How to Make your Mark as a Woman in Corporate: Advice from an Experienced Executive



In the modern working world, every business sees men and women work alongside each other, sitting through the same meetings, undertaking the same business responsibilities, and walking the same corridors. But numerous case studies and research suggest that the common ground ends there. Men and women experience very different workplaces, ones in which the odds for advancement vary widely.


I sat down with Belle Wong to have a chat about the topic of women in corporate Australia and her own experiences. Belle is currently the Executive Consultant for a global company based in Vietnam and has previously held numerous leadership titles in various Australian and Asian companies such as Telstra, ANZ and IBM – but, like many, her career journey was not smooth sailing.

From early on, Belle felt that her position as a woman hindered her ability to advance her career as rapidly as her male counterparts. “I felt like I had to put more effort in to gain my co-workers’ respect,” she explains, “even if I held a higher title, I felt like my leadership and authority was treated with scepticism”. Men are more likely than women to feel confident they are en route to an executive role. Women, meanwhile, perceive a steeper trek to the top.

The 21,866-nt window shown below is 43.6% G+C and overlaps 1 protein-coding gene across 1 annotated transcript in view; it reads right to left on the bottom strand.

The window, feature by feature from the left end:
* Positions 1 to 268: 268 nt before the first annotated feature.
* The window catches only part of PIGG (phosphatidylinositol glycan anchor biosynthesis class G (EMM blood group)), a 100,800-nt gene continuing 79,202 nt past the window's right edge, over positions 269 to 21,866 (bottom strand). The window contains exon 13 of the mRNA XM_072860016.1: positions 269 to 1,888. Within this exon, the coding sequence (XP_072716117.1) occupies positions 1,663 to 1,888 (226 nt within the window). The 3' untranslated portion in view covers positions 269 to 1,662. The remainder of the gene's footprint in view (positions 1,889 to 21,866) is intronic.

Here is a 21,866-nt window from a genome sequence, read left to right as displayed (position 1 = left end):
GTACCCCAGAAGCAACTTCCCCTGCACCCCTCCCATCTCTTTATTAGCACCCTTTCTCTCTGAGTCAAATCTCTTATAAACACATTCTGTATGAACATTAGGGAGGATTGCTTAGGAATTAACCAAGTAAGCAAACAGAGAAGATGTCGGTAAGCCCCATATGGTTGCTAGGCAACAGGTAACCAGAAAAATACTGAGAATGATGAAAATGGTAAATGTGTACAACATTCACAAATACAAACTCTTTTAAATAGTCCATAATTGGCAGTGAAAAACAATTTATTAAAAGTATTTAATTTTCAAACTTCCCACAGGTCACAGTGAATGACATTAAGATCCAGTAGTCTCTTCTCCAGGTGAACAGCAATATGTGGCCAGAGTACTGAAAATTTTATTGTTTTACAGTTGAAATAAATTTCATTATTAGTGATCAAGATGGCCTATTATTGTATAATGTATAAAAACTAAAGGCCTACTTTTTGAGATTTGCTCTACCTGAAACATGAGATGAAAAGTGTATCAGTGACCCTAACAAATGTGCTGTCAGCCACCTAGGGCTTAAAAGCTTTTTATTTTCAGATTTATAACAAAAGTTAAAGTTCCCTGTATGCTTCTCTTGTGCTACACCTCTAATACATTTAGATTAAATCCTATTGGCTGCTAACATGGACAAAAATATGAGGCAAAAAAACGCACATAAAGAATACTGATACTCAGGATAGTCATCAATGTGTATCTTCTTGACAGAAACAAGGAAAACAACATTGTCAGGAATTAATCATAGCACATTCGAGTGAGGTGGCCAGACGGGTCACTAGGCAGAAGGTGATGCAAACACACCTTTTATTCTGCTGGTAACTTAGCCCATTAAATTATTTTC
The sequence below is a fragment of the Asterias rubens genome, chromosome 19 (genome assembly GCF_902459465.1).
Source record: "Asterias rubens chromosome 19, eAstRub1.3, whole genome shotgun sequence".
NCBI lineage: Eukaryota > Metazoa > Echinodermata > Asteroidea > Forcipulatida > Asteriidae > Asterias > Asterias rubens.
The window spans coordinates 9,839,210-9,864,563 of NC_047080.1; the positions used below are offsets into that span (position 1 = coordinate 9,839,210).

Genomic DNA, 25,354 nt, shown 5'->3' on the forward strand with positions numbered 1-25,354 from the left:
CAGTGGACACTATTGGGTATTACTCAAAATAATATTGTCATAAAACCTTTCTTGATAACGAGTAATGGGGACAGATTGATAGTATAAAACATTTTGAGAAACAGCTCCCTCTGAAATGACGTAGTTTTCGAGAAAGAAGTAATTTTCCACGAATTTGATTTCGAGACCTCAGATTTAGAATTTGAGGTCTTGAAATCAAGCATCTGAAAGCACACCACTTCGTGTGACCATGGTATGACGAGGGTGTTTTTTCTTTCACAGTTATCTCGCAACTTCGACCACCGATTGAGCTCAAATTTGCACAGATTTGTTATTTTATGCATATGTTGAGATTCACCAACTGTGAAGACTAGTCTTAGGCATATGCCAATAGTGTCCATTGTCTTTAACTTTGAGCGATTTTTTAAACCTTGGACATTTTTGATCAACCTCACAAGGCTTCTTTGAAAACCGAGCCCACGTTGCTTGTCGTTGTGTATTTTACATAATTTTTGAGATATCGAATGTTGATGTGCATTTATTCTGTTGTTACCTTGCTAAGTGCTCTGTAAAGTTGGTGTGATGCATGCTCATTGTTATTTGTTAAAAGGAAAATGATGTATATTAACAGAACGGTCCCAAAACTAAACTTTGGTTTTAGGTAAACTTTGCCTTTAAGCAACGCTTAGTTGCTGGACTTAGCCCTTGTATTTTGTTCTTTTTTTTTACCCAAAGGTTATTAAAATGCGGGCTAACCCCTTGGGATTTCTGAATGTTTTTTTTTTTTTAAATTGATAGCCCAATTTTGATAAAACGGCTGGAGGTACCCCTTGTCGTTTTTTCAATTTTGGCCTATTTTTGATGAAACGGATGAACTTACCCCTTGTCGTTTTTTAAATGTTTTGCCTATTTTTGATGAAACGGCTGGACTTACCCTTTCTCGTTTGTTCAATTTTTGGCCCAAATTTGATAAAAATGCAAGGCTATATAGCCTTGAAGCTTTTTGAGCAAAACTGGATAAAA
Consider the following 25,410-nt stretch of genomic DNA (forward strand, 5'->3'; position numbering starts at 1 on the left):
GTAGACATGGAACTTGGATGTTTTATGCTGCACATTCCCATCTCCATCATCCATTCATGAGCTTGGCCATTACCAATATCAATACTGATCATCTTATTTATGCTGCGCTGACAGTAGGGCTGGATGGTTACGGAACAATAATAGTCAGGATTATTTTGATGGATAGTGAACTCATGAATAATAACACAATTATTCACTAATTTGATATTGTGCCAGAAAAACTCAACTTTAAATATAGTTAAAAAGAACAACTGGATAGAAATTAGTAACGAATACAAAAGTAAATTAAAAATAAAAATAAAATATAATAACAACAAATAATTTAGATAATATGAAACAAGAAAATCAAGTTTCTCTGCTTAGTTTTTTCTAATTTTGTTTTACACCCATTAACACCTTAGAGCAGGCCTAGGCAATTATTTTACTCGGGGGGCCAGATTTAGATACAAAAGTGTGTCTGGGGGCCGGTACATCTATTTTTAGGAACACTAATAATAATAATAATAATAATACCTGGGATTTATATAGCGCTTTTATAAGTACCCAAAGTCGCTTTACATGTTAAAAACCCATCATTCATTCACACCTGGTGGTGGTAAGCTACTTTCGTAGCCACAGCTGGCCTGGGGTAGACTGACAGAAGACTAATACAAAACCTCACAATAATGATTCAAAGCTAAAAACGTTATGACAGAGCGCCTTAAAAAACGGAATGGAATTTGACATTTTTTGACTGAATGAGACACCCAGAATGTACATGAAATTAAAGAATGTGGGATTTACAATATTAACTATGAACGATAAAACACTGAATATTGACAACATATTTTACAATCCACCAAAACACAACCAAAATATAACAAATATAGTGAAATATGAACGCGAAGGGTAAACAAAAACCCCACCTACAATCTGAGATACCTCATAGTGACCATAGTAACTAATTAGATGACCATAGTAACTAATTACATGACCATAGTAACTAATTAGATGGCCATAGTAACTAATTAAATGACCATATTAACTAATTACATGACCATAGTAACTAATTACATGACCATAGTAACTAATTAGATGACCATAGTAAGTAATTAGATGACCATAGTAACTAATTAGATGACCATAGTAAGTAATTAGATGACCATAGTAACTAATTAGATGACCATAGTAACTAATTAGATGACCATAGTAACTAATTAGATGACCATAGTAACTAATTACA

“As a female, you have to show real significant value” 




Women can sometimes put themselves at a disadvantage - often being more inclined to listen rather than speak. Belle expressed her gratitude in being fortunate enough to have considerate bosses in the past, who made it a point to listen to everyone’s opinions and thoughts.


But there are many ways for women to take charge of their careers, climb the corporate ladder and reach their goals. 



Belle shared a list of lessons she’s learnt over her decades as a woman in the workforce:

  1. Don’t be jealous of other people’s accomplishments, use their achievements as your own goals and practice constructive thinking in order to achieve them.
  2. Collaborate with others rather than spending all your energy debating on different opinions.
  3. Instead of criticising what someone has done, show them how to do the job properly and make sure the communication is open. Remember, communication is a two-way street.
  4. Forgive but don’t forget. Don’t hold grudges or let misunderstandings and mistakes compromise your own abilities and inhibit you from advancing yourself. Shelve incidences as lessons learnt.
  5. Believe in your self-worth and don’t be afraid. This is easier said than done but you risk not performing to your full potential when you lose confidence in yourself.